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STEM learning, by land or by sea

By: Kristyne E. Demske | St. Clair Shores Sentinel | Published May 6, 2016


ST. CLAIR SHORES — In their third year of existence, the South Lake High School Mighty CavBots are taking to the seas — or at least a pool.

The robotics club has earned a spot to compete in the sixth National SeaPerch Challenge, to be held May 20-21 on the campus of Louisiana State University in Baton Rouge. 

The team earned the spot with a first-place finish in the open class challenge course, second-place finishes in the open class challenge and obstacle courses, and third place in the open class poster board presentation during the Navy Outreach Detroit Regional SeaPerch Competition April 16 at Western High School in Detroit.

SeaPerch is an underwater remote-operated vehicle, or ROV, competition sponsored by the U.S. Navy to encourage middle and high school students to keep learning in the areas of science, engineering and math. 

“The Navy is supporting this robotics program because it helps highlight the technology. ... It’s the high-tech portion. We’re trying to get students interested in the science, the math, the engineering that really is kind of the core of what the Navy does,” said Loren Partlo, a civilian educational specialist for the U.S. Navy who operates out of Navy Recruiting District Michigan. 

The military is the forerunner for all sorts of technology, and the program has applications in different areas, from missile systems to innovations in medicine. By getting students interested in SeaPerch vehicles, the Navy hopes to spark their interest in future careers, Partlo said. 

“It’s an underwater remote vehicle, and it has some of the basic science pieces that we’re interested in getting them exposed to,” he said. 

More than 150 teams from across the country will compete in poster competitions and in-pool technical events with their SeaPerch ROVs at the national competition. The students have to learn buoyancy and how to modify the SeaPerch ROV to do various tasks, like swimming in circles and picking up balls and putting them in containers.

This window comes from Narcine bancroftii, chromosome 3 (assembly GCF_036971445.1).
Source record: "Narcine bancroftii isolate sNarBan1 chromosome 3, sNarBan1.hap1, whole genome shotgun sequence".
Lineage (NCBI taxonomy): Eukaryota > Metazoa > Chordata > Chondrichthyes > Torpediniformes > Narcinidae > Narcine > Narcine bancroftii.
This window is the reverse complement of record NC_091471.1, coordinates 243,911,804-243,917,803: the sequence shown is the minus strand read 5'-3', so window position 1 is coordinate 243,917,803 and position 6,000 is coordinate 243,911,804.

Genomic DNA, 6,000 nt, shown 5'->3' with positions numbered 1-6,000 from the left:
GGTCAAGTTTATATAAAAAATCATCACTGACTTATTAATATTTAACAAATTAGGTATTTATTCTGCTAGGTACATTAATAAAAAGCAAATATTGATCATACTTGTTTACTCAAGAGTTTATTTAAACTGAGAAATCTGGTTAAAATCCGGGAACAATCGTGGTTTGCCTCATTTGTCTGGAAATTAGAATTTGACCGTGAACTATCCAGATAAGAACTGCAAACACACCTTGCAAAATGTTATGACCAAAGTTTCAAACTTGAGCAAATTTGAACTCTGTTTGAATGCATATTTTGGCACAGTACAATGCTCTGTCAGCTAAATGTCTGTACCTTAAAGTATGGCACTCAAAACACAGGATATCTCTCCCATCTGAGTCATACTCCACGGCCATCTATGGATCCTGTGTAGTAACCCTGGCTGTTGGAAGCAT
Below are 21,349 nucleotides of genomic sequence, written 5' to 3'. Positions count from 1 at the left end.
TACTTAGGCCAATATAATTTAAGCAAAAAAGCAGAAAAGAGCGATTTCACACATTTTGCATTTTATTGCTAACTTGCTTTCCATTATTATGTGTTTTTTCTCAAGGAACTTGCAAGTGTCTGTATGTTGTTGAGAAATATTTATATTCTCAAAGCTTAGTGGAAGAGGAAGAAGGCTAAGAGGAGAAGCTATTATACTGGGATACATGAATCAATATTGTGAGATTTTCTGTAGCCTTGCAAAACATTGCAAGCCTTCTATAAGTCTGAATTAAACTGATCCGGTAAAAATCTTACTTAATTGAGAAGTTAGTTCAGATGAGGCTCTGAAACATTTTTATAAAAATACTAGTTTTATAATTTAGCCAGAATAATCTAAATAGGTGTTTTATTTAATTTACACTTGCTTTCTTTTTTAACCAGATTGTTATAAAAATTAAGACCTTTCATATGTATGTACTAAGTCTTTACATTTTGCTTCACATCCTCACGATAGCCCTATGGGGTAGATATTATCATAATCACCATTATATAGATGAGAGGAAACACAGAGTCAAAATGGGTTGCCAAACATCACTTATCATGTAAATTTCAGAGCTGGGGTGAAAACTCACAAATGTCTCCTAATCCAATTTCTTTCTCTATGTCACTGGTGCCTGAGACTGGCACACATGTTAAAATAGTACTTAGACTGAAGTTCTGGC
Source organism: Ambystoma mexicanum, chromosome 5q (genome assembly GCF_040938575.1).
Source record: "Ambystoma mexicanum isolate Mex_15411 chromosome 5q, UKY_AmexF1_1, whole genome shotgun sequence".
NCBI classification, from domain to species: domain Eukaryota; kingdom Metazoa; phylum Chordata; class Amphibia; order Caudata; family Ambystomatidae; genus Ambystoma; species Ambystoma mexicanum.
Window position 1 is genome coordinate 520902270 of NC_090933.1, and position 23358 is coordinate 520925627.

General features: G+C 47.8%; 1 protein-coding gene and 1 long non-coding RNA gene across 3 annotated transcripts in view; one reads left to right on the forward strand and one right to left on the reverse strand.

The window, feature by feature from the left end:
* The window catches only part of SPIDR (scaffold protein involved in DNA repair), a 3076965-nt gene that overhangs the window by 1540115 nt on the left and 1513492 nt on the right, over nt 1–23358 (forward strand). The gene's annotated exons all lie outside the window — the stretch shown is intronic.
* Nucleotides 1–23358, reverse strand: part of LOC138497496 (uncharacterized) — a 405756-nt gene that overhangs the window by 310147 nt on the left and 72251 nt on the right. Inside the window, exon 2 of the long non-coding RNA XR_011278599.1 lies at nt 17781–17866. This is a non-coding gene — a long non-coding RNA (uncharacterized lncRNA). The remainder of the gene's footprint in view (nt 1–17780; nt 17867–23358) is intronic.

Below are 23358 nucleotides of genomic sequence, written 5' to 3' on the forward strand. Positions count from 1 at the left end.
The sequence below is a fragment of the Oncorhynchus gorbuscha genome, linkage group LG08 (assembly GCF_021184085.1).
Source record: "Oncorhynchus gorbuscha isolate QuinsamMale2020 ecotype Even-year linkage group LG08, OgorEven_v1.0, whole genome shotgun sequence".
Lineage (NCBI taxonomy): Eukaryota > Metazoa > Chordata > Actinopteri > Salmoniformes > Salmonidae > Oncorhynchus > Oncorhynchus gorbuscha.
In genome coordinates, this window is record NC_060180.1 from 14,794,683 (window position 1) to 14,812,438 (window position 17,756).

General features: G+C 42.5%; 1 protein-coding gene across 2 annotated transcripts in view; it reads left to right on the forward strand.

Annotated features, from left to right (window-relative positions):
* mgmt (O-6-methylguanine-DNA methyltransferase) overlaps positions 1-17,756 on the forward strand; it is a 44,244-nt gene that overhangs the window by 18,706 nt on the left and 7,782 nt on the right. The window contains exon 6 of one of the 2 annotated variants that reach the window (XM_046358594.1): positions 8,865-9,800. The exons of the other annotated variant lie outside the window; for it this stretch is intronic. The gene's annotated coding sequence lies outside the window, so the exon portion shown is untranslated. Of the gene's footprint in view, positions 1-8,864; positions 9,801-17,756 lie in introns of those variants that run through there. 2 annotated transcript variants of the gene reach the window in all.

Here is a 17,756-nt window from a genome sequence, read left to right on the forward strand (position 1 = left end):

“It just fits together so well that the Navy wants to support the school systems in there as we all want to foster development, growth, with advancements for our children,” he said.

This is CavBots captain Anna Jackson’s second year on the team at South Lake High School.

“I think I was very pleased with how we did,” said the sophomore. “We had got the pool for many weeks and we were able to do a lot of practice.”

She said they were able to test the balance of the ROVs in a small tub in their classroom, but being able to practice in the school’s pool and learn how to go through the obstacle course definitely helped with the team’s success.

The Mighty CavBots also participate in FIRST (For Inspiration and Recognition of Science and Technology) Robotics and VEX Robotics competitions, but Jackson said they had more time to practice for the SeaPerch competition. 

“That’s one thing that contributed to doing well in SeaPerch,” she said. “We’re all very excited.”

CavBots coach James Ryan said that when the school started the robotics team, the plan was always to branch out into different areas of robotics from FIRST. The first year the school was just trying to get a robot to compete, and last year they concentrated on FIRST and finished in the middle of the state rankings. 

But by expanding the programs the team is competing in, he has helped keep students’ interest in the program. 

“The FIRST season only lasts for about eight weeks,” he said. “What do I do with the team for the rest of the year?”

The 15-member club brought five ROVs to the April SeaPerch competition.

“I was ecstatically proud of the team this year. They did fantastic,” Ryan said. 

Now, he added, “We’re going to compete and see if we can become best in the nation this year.”

The Mighty CavBots team raises all of its own money for the program and is looking for donations to help finance the trip. To help, contact Jim Ryan at (586) 945-0798 or at